Dennis Jones is a Jamaican-born international economist, who has lived most of the time in the UK and USA, and latterly in Guinea, west Africa. He moved back to the Caribbean in 2007. This blog contains his observations on life on this small eastern Caribbean island, as well as views on life and issues on a broader landscape, especially the Caribbean and Africa.







**You may contact me by e-mail at livinginbarbados[at]gmail[dot]com**

Saturday, April 17, 2010

Incidious Trend?

My wife is a pretty sharp cookie and a decent economist, so when she alighted on an article in yesterday's papers ('Paying with gold', Weekend Nation, page 3), I had to take note. She had just read that jewelery was being used in exchange for items such as brand-name clothes and shoes. She asked me "Since when is gold legal tender in Barbados?" Without too much hesitation, I said that it was not, but neither is the US dollar or other foreign currencies, and we see them being offered and accepted quite freely and openly. Our training tells us that things like this can be the thin edges of several wedges. One concerns whether people have lost confidence in the local currency. I think that one does not really apply. Barbados is not suffering very high inflation and the Barbadian dollar's fixed rate to the US dollar has been maintained a key pillar of economic policy for three decades, to the point where one former Governor of the central bank said recently that the fixed rate is 'sacrosanct'. Another concern is whether it's a way to bypass certain administrative barriers.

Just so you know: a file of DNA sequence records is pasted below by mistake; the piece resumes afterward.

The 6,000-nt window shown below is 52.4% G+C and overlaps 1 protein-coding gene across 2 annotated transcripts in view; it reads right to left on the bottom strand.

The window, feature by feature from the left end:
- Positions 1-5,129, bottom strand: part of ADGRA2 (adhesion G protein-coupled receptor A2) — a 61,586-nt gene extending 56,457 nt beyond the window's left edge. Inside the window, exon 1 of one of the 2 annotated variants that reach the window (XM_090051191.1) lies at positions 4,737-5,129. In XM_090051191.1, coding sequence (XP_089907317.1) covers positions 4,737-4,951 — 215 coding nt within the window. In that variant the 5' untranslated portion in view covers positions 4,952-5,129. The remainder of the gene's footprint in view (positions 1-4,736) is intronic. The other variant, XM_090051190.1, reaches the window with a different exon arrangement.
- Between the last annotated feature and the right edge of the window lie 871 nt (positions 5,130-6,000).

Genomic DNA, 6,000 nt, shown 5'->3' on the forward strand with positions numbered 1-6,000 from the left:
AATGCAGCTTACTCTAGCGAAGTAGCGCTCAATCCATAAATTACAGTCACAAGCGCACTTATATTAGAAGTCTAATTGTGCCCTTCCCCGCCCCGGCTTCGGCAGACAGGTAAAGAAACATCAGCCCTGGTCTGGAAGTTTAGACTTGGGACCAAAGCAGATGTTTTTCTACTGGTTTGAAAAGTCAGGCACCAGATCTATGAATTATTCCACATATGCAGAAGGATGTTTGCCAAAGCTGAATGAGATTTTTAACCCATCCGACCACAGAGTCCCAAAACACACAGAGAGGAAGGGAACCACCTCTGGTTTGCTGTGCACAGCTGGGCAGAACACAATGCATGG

So, why is it that on the one hand merchants would take jewelery, mainly gold, instead of cash? The police indicate that this is a new trend at stores around Bridgetown that they have discovered as they investigate an increase in robberies of jewelery and cell phones. Most merchants would not normally have the means to assess the value and quality of jewelery and gold. While they may always run the risk of being passed counterfeit Barbadian dollars, they would normally have some recourse to the central bank if they could show that they were unwittingly duped. Who do they know who would willingly take the items from them, rather than being able to use local cash again in their business or depositing it into a bank account? Why take the risk that the goods are stolen or even of dubious quality? Is it that, with gold prices around US$1500 an ounce, they feel that they can speculate on the commodity? Sales, recorded by the movement of merchandise, would have value greater than reflected in cash payments, so there could be some extra profit involved in the resale of the gold and jewelery worked out well. Why would you go into barter (exchange of goods) arrangements, unless you had a clear outlet for the goods that you were taking for your merchandise? The press reports indicate 'substantial prices are being offered in the United States for gold jewelery', and the recent arrest of persons at the airport with substantial amounts of stolen jewelery may be testimony to that.

I can understand the temptation to take hard currencies, like the US dollar, Canadian dollar, British Pound, or Euro, and even the EC dollar, in exchange for goods and services, especially if the customer appears to be a tourist. One could argue that it is a matter of convenience (even good service) to accommodate the visiting foreigners' lack of local currency. (Ironically, most of these same visitors would find it mighty strange for foreign currencies to be tendered in their countries.) Again, the risk of counterfeiting is there, as well as the fact that the foreign currencies are not legal tender, which should cause some sanction from the central bank. If your business needs foreign exchange, the existence of exchange controls makes it tempting to bypass the administrative limits and get foreign exchange directly, rather than through the banking system.

I wonder if the central bank has been looking closely at these kinds of developments in recent years and especially during the recession.


Sargeant said...